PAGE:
We seriously need to reconsider our approaches for abandonment and calibration. Anything less then 2 seconds is really considered instantaneous or immediate. The natural flow of web activity is considered at 2 to 5 seconds. Once we cross the line of 5 seconds, we need to identify how can we maintain the attentiveness of our users without holding the hostage.
What these data points are telling me is that we need to figure a few things out with regards to responsiveness:
- Do we know which transactions in our system fall outside of the boundaries of instantaneous, immediate and continuous?
- Do we have ideas around better ways to keep our user’s attention when they fall in the captive range?
- What should we do beyond 10 seconds that makes our users not feel hostage, but informed?
- How unforgiving will our users be if we can keep them informed, but that the responsiveness is beyond reason? For example, is it unfair to expect our reporting framework to generate detailed reports in seconds, rather then minutes?
- Could we have done something with the workflow of report generation to make the user from not feeling like he/she is hostage by our processing framework?
- Could we potentially calibrate how long things will take and develop an algorithm to present data back to the user to make he/she feel accurately informed?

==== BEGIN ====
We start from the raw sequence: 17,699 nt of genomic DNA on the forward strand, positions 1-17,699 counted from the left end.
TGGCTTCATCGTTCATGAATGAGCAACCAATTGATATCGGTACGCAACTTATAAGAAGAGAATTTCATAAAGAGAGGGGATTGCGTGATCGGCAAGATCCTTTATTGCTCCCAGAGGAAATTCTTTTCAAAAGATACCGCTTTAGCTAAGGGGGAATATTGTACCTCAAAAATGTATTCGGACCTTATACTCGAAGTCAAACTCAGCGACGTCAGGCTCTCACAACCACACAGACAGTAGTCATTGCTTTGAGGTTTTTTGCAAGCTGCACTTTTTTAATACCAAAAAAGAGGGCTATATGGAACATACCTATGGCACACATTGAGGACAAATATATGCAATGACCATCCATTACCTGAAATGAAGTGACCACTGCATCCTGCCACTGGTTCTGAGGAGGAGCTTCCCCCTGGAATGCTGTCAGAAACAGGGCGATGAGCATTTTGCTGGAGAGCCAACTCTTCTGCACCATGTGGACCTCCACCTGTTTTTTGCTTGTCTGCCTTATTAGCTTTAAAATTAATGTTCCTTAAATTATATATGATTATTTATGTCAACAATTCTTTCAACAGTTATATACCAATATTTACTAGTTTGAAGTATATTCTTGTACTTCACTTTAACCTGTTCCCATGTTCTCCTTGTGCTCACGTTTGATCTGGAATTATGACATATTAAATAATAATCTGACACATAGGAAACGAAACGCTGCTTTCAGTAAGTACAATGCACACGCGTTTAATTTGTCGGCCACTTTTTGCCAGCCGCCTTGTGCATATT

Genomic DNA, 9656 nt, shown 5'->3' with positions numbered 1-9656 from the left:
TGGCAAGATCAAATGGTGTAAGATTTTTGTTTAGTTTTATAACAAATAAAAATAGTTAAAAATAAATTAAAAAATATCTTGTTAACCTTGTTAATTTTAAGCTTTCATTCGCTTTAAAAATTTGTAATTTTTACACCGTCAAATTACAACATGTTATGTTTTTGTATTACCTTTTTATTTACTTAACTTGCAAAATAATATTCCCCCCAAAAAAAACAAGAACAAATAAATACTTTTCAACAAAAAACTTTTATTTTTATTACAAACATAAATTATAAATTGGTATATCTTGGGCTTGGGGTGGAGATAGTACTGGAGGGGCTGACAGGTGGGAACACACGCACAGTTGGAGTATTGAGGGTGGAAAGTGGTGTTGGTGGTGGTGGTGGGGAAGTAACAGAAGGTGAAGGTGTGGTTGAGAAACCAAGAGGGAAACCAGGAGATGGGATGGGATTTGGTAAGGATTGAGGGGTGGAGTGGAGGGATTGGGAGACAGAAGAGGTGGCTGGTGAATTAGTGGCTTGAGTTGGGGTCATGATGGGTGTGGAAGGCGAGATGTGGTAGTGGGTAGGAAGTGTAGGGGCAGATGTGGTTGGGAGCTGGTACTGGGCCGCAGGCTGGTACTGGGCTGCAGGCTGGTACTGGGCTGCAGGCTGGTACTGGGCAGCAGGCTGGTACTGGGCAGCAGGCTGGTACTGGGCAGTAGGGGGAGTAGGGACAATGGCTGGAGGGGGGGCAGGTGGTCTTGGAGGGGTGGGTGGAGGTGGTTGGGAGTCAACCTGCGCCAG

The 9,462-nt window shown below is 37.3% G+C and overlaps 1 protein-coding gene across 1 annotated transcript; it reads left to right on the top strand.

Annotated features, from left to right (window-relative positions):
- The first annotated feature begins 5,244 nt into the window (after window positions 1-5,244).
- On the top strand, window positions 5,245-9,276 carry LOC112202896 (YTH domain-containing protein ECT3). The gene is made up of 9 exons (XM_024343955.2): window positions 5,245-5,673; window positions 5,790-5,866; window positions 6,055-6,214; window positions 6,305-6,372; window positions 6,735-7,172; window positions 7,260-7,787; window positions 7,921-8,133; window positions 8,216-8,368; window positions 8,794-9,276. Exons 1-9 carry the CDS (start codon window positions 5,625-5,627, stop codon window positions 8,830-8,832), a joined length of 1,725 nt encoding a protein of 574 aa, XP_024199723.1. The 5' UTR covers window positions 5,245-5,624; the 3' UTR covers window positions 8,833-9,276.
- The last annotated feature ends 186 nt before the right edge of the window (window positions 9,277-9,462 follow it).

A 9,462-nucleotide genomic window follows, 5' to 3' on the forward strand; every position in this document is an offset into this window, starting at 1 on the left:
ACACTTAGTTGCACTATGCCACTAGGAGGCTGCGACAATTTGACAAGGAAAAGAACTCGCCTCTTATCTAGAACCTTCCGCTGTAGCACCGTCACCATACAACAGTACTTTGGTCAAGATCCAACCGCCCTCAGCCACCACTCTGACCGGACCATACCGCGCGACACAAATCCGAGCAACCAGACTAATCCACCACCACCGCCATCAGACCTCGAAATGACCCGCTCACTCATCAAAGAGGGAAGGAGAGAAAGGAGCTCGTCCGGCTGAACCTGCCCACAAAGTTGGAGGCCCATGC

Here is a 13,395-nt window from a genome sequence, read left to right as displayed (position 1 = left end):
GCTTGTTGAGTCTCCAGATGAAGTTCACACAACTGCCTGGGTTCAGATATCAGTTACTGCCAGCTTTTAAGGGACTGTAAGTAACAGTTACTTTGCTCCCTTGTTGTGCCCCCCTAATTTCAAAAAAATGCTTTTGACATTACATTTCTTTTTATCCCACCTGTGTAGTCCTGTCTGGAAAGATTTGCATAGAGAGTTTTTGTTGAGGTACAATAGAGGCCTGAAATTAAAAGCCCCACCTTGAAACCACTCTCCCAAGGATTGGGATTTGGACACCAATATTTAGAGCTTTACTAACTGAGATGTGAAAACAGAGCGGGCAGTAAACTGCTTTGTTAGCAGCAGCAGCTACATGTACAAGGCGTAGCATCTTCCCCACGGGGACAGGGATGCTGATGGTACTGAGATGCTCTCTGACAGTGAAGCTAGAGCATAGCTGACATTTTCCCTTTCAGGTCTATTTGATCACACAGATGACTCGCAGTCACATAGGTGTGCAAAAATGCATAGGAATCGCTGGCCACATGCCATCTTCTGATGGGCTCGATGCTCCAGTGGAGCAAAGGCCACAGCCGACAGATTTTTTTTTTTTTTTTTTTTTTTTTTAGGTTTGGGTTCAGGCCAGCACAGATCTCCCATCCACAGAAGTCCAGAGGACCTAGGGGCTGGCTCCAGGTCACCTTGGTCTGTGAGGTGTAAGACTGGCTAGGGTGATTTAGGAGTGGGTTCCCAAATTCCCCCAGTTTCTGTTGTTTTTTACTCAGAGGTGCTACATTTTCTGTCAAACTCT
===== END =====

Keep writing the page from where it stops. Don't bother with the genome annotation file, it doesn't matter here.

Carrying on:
Before I forget…
The reason I wrote this blog was from a conversation I had with Rob Shea. I mentioned that above. What I didn’t mention was that Rob and I discussed our approach to defining User Abandonment as well as our ClickPath Analysis approach. I explained how there are cognitive factors involved in our performance testing approach. We consider transactional utility, as well as human patience. I mentioned that our model is a model of percentages. Everything in the model is a percentage of something.
One of the somethings we discussed were clickpaths. I talked about Markovian Models and how we use probability models to determine how users traverse through our system. Rob brought up a good point. He and I were talking about how there are multiple ways to do something in the system. I said we tend to be biased in our models and skew towards the idea that humans will look for the shortest path to do something. Rob brought up a great counter argument. He said, humans will not necessarily skew towards the shortest path. Many will take the path of familiarity. So in essence, we could have users who have been trained to do something a particular way and that way might not be the fastest. Those who take the familiar path are least likely to take risks, or in our case look for the shortest path.
This is really a great point. Our distribution models could be highly flawed if we didn’t consider the path of familiarity. How do you identify the path of familiarity? We could still perform log analysis. At least that would provide insight into where and how users traversed through the system. It doesn’t tell you what is familiar or not.